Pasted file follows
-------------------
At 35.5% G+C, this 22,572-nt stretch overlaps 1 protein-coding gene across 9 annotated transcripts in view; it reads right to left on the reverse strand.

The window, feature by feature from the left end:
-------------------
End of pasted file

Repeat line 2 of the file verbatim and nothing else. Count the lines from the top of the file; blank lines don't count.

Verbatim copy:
The window, feature by feature from the left end: